The Giants won that Super Bowel by a score of 17-14. The ultimate underdogs had done it. They had overcome everything.

As for me? I was able to fight off full CF-related diabetes for another 13 years. I somehow finished my freshman year of high school and eventually graduated from school. My uncle? He’s still a season ticket holder and an avid Giants fan.

The 2007 Giants still motivate me today. Anything is possible if you believe you can do it.

Note: Cystic Fibrosis News Today is strictly a news and information website about the disease. It does not provide medical advice, diagnosis, or treatment. This content is not intended to be a substitute for professional medical advice, diagnosis, or treatment. Always seek the advice of your physician or other qualified health provider with any questions you may have regarding a medical condition. Never disregard professional medical advice or delay in seeking it because of something you have read on this website. The opinions expressed in this column are not those of Cystic Fibrosis News Today or its parent company, BioNews, and are intended to spark discussion about issues pertaining to cystic fibrosis.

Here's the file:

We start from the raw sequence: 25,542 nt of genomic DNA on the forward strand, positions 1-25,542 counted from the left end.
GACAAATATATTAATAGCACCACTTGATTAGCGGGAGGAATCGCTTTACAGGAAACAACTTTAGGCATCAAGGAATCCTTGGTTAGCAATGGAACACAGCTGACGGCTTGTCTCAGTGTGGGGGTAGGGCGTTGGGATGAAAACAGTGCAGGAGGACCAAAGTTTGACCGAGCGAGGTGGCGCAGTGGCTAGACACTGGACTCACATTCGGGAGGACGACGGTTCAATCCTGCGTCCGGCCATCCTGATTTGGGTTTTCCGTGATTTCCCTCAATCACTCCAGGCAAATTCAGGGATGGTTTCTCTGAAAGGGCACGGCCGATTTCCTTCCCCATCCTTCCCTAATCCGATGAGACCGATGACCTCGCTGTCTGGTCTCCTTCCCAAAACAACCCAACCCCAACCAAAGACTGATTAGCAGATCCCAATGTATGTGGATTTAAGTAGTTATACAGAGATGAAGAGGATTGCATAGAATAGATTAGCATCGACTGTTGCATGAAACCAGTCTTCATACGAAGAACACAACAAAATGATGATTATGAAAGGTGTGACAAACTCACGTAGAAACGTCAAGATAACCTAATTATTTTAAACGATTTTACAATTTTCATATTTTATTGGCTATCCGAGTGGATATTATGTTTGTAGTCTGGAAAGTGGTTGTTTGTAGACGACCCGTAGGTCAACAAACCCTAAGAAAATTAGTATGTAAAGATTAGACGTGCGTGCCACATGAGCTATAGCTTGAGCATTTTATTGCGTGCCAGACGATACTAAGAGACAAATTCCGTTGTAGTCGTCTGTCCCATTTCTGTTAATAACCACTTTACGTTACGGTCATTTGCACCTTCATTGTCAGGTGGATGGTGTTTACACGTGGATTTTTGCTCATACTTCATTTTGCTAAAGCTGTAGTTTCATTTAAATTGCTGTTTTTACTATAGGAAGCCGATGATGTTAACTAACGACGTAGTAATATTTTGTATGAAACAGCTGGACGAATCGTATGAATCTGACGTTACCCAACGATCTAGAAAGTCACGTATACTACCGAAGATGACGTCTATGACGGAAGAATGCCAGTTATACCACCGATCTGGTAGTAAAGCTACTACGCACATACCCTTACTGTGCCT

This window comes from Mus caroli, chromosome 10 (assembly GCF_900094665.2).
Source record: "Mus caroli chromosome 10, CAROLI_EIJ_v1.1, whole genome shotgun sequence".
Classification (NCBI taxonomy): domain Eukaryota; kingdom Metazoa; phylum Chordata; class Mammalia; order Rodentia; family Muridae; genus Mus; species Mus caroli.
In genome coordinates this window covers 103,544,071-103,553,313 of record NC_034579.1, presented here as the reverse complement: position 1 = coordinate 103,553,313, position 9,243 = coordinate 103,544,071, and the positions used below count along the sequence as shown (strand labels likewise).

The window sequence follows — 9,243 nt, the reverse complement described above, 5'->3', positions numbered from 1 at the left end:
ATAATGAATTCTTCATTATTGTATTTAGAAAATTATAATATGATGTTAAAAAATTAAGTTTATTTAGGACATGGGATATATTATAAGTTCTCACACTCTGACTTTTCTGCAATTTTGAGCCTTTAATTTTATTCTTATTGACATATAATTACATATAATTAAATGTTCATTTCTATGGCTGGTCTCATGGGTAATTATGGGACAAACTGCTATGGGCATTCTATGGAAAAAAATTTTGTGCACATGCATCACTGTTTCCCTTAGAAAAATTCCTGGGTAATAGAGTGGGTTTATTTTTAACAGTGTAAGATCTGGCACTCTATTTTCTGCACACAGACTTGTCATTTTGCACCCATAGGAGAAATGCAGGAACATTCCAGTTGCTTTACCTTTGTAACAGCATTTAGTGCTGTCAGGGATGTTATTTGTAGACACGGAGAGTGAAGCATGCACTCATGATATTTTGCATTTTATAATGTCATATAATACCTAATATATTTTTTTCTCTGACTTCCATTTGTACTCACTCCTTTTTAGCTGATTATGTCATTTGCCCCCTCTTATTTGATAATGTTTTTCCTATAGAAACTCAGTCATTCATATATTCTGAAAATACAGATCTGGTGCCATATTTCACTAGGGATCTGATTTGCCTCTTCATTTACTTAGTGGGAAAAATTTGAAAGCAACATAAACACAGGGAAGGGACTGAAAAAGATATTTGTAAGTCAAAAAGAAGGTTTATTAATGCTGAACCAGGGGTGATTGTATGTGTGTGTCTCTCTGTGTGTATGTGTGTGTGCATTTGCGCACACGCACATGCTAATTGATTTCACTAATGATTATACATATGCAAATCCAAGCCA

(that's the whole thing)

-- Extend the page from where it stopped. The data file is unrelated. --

Anthony M Palmiero avatar

Anthony M Palmiero

Remember that game like yesterday.Go Steelers

William Ryan avatar

William Ryan

Giants and Steelers are owned by the same family so, that's alright by me!

Helen Palmiero avatar

Helen Palmiero

Will, you are a master of analogies with a great sense of humor to soften any blow. Indeed anything IS possible if you believe you can do it, and there are miracles happening every day - I know - I've seen them over and over. Keep up the great work. I'm already looking forward to next week's column. Love, Helen

William Ryan avatar

William Ryan

I'm looking forward to your comment! Love you Helen!